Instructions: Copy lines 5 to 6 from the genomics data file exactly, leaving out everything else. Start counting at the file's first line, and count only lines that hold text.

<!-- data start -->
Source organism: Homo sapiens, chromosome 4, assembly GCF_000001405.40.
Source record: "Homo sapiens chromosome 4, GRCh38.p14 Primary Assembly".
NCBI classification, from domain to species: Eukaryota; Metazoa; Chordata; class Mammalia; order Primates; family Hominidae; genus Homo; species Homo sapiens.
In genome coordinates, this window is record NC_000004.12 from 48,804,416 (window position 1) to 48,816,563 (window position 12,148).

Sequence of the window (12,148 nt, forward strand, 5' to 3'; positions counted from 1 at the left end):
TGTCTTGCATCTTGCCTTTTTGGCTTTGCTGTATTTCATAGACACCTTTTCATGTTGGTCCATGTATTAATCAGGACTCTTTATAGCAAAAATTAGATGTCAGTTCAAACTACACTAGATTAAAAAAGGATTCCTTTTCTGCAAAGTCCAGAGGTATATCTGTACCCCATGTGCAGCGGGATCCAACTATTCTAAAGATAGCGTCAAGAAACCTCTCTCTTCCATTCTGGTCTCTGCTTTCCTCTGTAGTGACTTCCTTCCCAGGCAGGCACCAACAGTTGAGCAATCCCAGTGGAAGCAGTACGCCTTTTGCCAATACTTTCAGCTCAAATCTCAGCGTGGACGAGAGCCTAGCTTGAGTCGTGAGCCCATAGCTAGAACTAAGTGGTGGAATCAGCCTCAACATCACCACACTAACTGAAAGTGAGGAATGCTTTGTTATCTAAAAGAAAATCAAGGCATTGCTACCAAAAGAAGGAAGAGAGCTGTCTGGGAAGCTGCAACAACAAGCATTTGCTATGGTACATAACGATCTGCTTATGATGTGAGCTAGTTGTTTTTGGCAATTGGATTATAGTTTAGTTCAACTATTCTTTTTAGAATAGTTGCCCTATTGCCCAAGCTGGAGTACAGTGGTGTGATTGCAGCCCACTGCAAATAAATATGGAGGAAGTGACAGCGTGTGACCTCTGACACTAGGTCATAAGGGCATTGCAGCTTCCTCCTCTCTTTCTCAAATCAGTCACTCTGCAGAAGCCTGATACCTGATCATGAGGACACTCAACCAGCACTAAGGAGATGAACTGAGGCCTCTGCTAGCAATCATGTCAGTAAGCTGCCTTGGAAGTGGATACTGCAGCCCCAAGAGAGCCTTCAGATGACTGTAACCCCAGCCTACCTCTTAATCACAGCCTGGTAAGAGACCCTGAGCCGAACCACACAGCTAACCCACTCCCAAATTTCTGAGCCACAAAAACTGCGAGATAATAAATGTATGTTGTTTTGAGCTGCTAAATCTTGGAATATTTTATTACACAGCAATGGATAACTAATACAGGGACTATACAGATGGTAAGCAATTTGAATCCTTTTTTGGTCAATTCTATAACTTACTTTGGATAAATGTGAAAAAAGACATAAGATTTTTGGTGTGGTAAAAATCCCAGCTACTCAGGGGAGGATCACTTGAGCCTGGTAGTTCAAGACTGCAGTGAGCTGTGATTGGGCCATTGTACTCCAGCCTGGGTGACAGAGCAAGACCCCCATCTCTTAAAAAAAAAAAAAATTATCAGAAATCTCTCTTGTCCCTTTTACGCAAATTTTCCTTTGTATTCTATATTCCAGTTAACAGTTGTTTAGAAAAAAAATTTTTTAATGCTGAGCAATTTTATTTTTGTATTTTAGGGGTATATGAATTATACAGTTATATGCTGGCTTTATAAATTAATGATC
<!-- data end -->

Sequence of the window (12,148 nt, forward strand, 5' to 3'; positions counted from 1 at the left end):
TGTCTTGCATCTTGCCTTTTTGGCTTTGCTGTATTTCATAGACACCTTTTCATGTTGGTCCATGTATTAATCAGGACTCTTTATAGCAAAAATTAGATGTCAGTTCAAACTACACTAGATTAAAAAAGGATTCCTTTTCTGCAAAGTCCAGAGGTATATCTGTACCCCATGTGCAGCGGGATCCAACTATTCTAAAGATAGCGTCAAGAAACCTCTCTCTTCCATTCTGGTCTCTGCTTTCCTCTGTAGTGACTTCCTTCCCAGGCAGGCACCAACAGTTGAGCAATCCCAGTGGAAGCAGTACGCCTTTTGCCAATACTTTCAGCTCAAATCTCAGCGTGGACGAGAGCCTAGCTTGAGTCGTGAGCCCATAGCTAGAACTAAGTGGTGGAATCAGCCTCAACATCACCACACTAACTGAAAGTGAGGAATGCTTTGTTATCTAAAAGAAAATCAAGGCATTGCTACCAAAAGAAGGAAGAGAGCTGTCTGGGAAGCTGCAACAACAAGCATTTGCTATGGTACATAACGATCTGCTTATGATGTGAGCTAGTTGTTTTTGGCAATTGGATTATAGTTTAGTTCAACTATTCTTTTTAGAATAGTTGCCCTATTGCCCAAGCTGGAGTACAGTGGTGTGATTGCAGCCCACTGCAAATAAATATGGAGGAAGTGACAGCGTGTGACCTCTGACACTAGGTCATAAGGGCATTGCAGCTTCCTCCTCTCTTTCTCAAATCAGTCACTCTGCAGAAGCCTGATACCTGATCATGAGGACACTCAACCAGCACTAAGGAGATGAACTGAGGCCTCTGCTAGCAATCATGTCAGTAAGCTGCCTTGGAAGTGGATACTGCAGCCCCAAGAGAGCCTTCAGATGACTGTAACCCCAGCCTACCTCTTAATCACAGCCTGGTAAGAGACCCTGAGCCGAACCACACAGCTAACCCACTCCCAAATTTCTGAGCCACAAAAACTGCGAGATAATAAATGTATGTTGTTTTGAGCTGCTAAATCTTGGAATATTTTATTACACAGCAATGGATAACTAATACAGGGACTATACAGATGGTAAGCAATTTGAATCCTTTTTTGGTCAATTCTATAACTTACTTTGGATAAATGTGAAAAAAGACATAAGATTTTTGGTGTGGTAAAAATCCCAGCTACTCAGGGGAGGATCACTTGAGCCTGGTAGTTCAAGACTGCAGTGAGCTGTGATTGGGCCATTGTACTCCAGCCTGGGTGACAGAGCAAGACCCCCATCTCTTAAAAAAAAAAAAAATTATCAGAAATCTCTCTTGTCCCTTTTACGCAAATTTTCCTTTGTATTCTATATTCCAGTTAACAGTTGTTTAGAAAAAAAATTTTTTAATGCTGAGCAATTTTATTTTTGTATTTTAGGGGTATATGAATTATACAGTTATATGCTGGCTTTATAAATTAATGATC